Injuries plague Blaine-Meridian game


Overcoming injuries was the theme of the night for both Meridian and Blaine during the Borderites' 24-21 Northwest Conference Class 1A come-from-behind win Friday, Oct. 18, in Laurel. That, and navigating through the tremendously low-hanging, dense fog.

Blaine quarterback Nathan Kramme, who went down with an apparent lower-leg injury with a little more than a minute left in the first quarter, didn't return, and Blaine coach Jay Dodd couldn't provide a postgame diagnosis.

Kramme ranked third in passing among NWC quarterbacks entering the game with 821 yards and 12 TDs. He had also compiled 315 rushing yards and three touchdowns. Even though Marcus Potts proved he's more than a capable replacement at quarterback, Kramme's absence in future weeks would be difficult to deal with.

"I saw the injury, and it didn't look great," Dodd said, "but you never know. The trainer was very positive."

When asked how his leg felt after the game, Kramme smiled and said: "We'll go to the doctor, but it's never been better."

As for Meridian running back and NWC leading rusher Letrez Jones, he never returned in the second half after scoring two long first-half TDs. It was learned Jones was being checked out for a minor concussion, but he was unable to pass his tests. Senior Jacob Dennis also suffered an ugly looking injury. The senior lineman went down midway through the third and stayed down for several minutes. He was later seen with his pads off with one leg propped up on Meridian's sideline bench so he could watch the rest of the game.



Fog blanketed most of western Whatcom County on Friday night, Oct. 19, and probably played a small role in all four high school football games played in the county - or at least in fans' ability to see exactly what was going on from the stands.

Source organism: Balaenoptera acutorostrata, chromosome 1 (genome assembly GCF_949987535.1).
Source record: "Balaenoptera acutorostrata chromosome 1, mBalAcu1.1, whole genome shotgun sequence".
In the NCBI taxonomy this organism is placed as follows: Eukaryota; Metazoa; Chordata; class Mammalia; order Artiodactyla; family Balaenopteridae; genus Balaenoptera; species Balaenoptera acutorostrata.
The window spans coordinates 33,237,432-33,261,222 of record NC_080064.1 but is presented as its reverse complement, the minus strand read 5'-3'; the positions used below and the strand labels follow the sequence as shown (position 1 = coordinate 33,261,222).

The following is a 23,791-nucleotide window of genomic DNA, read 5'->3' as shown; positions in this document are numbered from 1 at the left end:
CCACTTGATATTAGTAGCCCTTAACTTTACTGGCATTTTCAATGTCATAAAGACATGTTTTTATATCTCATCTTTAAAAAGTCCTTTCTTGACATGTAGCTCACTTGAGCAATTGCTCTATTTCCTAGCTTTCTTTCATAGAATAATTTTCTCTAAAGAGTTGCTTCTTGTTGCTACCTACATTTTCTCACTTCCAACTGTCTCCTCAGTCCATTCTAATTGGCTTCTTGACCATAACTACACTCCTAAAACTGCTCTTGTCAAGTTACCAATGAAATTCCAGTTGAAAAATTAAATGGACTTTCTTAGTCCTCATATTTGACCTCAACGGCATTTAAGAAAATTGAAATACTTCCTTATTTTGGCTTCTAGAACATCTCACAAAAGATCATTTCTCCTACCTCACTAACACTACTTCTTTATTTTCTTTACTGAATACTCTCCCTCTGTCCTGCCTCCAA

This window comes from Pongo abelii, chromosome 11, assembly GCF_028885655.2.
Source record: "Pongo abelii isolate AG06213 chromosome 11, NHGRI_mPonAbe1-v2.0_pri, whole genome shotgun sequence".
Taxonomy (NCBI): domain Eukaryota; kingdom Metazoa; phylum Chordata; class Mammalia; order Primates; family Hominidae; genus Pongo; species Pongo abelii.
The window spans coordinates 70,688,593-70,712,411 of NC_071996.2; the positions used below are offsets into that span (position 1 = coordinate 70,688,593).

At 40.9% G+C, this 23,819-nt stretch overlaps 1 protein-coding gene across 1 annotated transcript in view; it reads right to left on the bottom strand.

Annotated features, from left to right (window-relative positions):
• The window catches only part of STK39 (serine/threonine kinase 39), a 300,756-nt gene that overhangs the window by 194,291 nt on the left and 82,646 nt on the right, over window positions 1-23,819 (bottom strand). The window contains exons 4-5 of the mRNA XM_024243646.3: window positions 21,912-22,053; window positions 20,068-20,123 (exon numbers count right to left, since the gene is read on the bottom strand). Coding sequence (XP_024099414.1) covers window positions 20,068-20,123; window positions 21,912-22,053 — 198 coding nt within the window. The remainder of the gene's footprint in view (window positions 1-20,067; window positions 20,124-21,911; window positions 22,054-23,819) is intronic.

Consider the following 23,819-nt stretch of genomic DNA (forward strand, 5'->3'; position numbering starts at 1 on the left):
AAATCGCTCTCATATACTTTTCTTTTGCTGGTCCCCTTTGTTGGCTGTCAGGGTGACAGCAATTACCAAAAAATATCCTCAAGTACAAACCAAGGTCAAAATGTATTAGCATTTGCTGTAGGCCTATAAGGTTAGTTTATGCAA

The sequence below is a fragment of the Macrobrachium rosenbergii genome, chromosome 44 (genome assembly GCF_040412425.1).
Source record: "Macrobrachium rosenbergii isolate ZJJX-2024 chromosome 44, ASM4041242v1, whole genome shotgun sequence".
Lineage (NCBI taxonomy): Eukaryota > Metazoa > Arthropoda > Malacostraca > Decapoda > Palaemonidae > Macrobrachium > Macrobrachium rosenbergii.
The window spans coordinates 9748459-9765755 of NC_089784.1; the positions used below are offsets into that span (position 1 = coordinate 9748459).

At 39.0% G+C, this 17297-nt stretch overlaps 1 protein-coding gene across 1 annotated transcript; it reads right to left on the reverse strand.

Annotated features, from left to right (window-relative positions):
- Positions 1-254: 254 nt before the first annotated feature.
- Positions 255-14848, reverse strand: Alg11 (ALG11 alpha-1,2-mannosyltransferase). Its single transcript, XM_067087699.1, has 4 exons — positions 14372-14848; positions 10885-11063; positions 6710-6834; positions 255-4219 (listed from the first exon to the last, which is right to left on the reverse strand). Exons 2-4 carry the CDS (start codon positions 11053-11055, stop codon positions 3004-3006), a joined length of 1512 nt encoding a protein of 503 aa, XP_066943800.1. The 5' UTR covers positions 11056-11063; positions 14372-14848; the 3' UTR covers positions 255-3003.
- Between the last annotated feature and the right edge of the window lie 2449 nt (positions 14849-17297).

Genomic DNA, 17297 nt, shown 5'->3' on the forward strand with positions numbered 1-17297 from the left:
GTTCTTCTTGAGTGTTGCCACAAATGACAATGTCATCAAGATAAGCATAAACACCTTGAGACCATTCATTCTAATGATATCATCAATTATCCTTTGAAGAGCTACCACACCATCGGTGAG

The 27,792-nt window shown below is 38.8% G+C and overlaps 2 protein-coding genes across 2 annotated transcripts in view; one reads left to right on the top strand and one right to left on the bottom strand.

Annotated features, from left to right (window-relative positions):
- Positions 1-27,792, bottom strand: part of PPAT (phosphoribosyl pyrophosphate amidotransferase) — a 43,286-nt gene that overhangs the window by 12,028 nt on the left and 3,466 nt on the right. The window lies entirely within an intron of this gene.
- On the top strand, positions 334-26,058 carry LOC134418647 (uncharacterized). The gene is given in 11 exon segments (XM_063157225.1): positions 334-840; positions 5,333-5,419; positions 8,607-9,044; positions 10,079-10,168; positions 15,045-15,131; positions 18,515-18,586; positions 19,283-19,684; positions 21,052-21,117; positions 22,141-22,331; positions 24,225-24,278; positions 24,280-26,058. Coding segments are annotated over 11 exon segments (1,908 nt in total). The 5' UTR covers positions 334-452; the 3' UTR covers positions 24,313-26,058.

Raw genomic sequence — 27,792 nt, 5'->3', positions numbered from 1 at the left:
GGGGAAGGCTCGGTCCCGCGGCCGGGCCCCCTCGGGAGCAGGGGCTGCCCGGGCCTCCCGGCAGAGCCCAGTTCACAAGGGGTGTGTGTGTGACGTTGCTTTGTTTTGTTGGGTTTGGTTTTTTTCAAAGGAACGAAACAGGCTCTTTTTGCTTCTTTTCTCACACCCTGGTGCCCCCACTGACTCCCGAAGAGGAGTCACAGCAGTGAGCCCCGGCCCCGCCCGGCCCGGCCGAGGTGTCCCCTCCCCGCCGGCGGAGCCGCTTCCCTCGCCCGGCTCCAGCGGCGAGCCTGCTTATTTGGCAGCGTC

Lynden actually got a little bit of a preview of what was to come 24 hours earlier, when it held a practice under the lights on Thursday, Oct. 18, and the fog rolled in.

"We didn't think it would be two days in a row," Lynden running back Trent Postma said. "We were like, 'Oh, this is just a one-night thing.' But when the fog came out again, we were used to it, because we're practicing in it."

And it was a good thing the Lions got that opportunity.

Limited visibility can be an extreme handicap, particularly for a team that runs a no-huddle spread offense with plays called by hand signals from the sideline.

Fortunately, Lynden and coach Curt Kramme realized that could be a problem thanks to the fog on Thursday night.

"I was signaling last night in my black stuff, and the kids couldn't see me, so I knew I was going to have to bring something they could see me in," said Kramme, who chose to pull a bright yellow T-shirt over his black hoodie and wore a yellow ballcap to help his players pick him out on the sideline. "I've been joking that my wife was probably horrified with my attire. She understands. She's been with me for a long time, so she understands my lack of fashion sense. The kids needed to see me, and hopefully that helped and they didn't have any problems seeing me."